REVIEW: (500) Days of Summer
Produced by: Mason Novick, Jessica Tuchinsky, Mark Waters, Steven J. Wolfe, Scott G. Hyman
Written by: Scott Neustadter, Michael H. Weber
Edited by: Alan Edward Bell
Cinematography by: Eric Steelberg
Music by: Mychael Danna, Rob Simonsen
Starring: Joseph Gordon-Levitt, Zooey Deschanel, Geoffrey Arend, Chloe Moretz, Matthew Gray Gubler, Clark Gregg, Patricia Belcher, Rachel Boston, Minka Kelly, Maile Flanagan, Yvette Nicole Brown, Richard McGonagle
“The following is a work of fiction. Any resemblance to persons living or dead is purely coincidental. Except you Jenny Beckman. Bitch.”
The opening lines to the movie – unspoken, but probably the loudest statement this film makes – sets the tone for the remainder of this quasi-romantic comedy. Reportedly inspired by a real relationship experienced by screenwriter Scott Neustadter, (500) Days of Summer is clear right from the start (heck, even from its title) that this is not a story about everlasting love, but rather a season in passing. In fact, as if that point weren’t clear enough, yes, the girl at the center of the film is, in fact, named Summer. She’s a pretty girl who floats into the life of Tom, our film’s leading man, who is immediately smitten by Summer when she is introduced to everyone at work as the boss’ new assistant at the greeting card company Tom works for (another canny element playing with the theme of cheap, temporary sentiments). Summer is, as I said before, very pretty, seems quite nice, and she shares the same taste in music as Tom, even going so far as to make the first move when she notices this coincidence. Naturally, the two decide to hang out together. And, also naturally, there’s a big misunderstanding about what all this means. Where have you heard that before?
(Minor spoilers ahead.)
While the film goes through the usual motions of a romantic comedy – boy falling in love with girl, boy and girl have misunderstandings about their relationship, characters are assisted by their quirky comedy relief friends, romantic rivals entering the picture, and the ultimate denouement to the film, with its eye ever enthusiastically looking forward into the characters’ futures – this film in particular set itself apart from the pack in a few particular ways.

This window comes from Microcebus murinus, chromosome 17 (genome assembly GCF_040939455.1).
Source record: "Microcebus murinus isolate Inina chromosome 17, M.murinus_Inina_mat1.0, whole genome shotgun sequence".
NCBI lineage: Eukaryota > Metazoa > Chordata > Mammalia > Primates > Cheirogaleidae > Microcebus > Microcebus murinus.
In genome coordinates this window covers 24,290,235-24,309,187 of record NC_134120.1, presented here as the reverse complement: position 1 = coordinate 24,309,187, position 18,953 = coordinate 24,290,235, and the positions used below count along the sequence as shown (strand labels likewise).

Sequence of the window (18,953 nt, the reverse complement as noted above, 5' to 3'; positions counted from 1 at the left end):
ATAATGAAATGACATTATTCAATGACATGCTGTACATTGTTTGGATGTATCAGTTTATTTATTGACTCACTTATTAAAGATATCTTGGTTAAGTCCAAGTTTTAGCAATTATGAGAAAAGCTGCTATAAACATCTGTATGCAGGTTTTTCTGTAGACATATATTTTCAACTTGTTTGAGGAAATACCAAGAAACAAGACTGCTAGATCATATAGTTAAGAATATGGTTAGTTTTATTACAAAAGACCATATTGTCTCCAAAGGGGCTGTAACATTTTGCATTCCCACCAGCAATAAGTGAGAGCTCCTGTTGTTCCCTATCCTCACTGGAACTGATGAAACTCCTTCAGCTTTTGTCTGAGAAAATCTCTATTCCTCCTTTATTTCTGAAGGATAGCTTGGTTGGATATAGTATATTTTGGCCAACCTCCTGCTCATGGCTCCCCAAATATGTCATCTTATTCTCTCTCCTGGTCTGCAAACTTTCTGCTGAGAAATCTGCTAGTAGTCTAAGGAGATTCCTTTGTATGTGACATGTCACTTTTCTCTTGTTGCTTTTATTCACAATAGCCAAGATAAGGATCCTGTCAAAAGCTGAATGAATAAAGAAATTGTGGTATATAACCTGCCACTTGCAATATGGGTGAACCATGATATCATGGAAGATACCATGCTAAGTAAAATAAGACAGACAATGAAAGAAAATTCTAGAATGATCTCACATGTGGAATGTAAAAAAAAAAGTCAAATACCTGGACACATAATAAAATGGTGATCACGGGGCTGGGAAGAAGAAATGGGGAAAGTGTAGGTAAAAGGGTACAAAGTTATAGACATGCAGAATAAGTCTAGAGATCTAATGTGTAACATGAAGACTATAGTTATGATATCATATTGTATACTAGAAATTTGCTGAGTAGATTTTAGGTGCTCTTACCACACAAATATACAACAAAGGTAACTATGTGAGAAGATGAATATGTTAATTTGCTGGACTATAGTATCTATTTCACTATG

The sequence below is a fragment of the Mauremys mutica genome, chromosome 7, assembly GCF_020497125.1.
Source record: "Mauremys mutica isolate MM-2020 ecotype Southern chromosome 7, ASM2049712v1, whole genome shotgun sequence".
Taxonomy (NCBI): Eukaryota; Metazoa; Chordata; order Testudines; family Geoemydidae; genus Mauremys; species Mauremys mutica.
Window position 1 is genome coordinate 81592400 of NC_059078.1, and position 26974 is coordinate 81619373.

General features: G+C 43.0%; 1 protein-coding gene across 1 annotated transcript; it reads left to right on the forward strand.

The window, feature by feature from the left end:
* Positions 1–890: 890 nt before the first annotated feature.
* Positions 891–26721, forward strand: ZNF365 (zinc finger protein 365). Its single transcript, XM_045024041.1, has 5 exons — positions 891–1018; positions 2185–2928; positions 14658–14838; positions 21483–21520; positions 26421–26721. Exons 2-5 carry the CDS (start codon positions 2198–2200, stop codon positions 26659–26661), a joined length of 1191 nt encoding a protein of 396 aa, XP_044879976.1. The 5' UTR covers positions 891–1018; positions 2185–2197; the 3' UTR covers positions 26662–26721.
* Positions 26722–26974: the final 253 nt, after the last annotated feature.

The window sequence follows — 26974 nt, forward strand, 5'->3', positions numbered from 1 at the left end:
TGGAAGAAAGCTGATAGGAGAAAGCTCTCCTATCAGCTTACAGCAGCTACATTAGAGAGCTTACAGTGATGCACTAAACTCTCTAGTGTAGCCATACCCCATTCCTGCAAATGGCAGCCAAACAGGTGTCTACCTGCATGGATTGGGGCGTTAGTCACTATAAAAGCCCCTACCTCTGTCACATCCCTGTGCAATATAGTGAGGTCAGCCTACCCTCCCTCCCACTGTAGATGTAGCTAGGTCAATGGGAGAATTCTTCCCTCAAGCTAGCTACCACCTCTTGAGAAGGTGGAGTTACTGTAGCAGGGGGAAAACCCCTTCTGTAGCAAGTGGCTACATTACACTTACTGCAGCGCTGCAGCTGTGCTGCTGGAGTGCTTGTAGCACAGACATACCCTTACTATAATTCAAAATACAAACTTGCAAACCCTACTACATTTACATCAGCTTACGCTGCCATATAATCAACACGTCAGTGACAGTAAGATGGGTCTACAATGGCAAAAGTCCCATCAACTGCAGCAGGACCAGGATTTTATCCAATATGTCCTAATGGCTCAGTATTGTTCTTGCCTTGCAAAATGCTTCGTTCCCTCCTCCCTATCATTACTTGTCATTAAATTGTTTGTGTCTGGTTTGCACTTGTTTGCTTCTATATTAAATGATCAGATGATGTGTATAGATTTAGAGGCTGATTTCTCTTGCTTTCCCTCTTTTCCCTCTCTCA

Along with the relationship expiration date, the film comes at the story from a different angle. Tom does seem to want to be with Summer, and he’s willing to put up with a lot to be with her, it’s a frustrating experience. While they both probably contributed to their troubles, it’s clear this story is being told from the guy’s perspective, with the nonlinear story hopping around to various points in their 500 day relationship like fickle memories figuring out where it all went wrong and whether the trouble is worth it. This angle is something that other romantic comedies tend not to do without making the guy some sort of idealized fantasy figure who will do anything to get the girl (and succeed), as long as it means they can be together forever. Tom isn’t perfect, however, and neither is Summer, for that matter, and so, naturally, things don’t necessarily sort themselves out in the neat little ways that romantic movies often do.
The movie tends to lack the usual broad characterizations and gestures of the usual rom-com and eschews the usual contrived whimsy and cuteness that factors into the plot of so many of those movies, despite the focus being on the Queen Manic Pixie Dream Girls, Zooey Deschanel. (That isn’t to say that there’s no fun, as there are a few notable exceptions, one in particular memorably going overboard on all those factors, but these exist mostly to drive home the fact that, yes, this is, indeed, from the guy’s perspective, and these undeniably take place outside the film’s reality, so they don’t count.) Deschanel as Summer is actually a perfect casting decision, as she’s rather good at turning the typecasting on its head and making Summer… well, not quite a monster, but certainly a sort of antagonistic entity who is naturally at once completely irresistible and yet so unmistakably bad for Tom.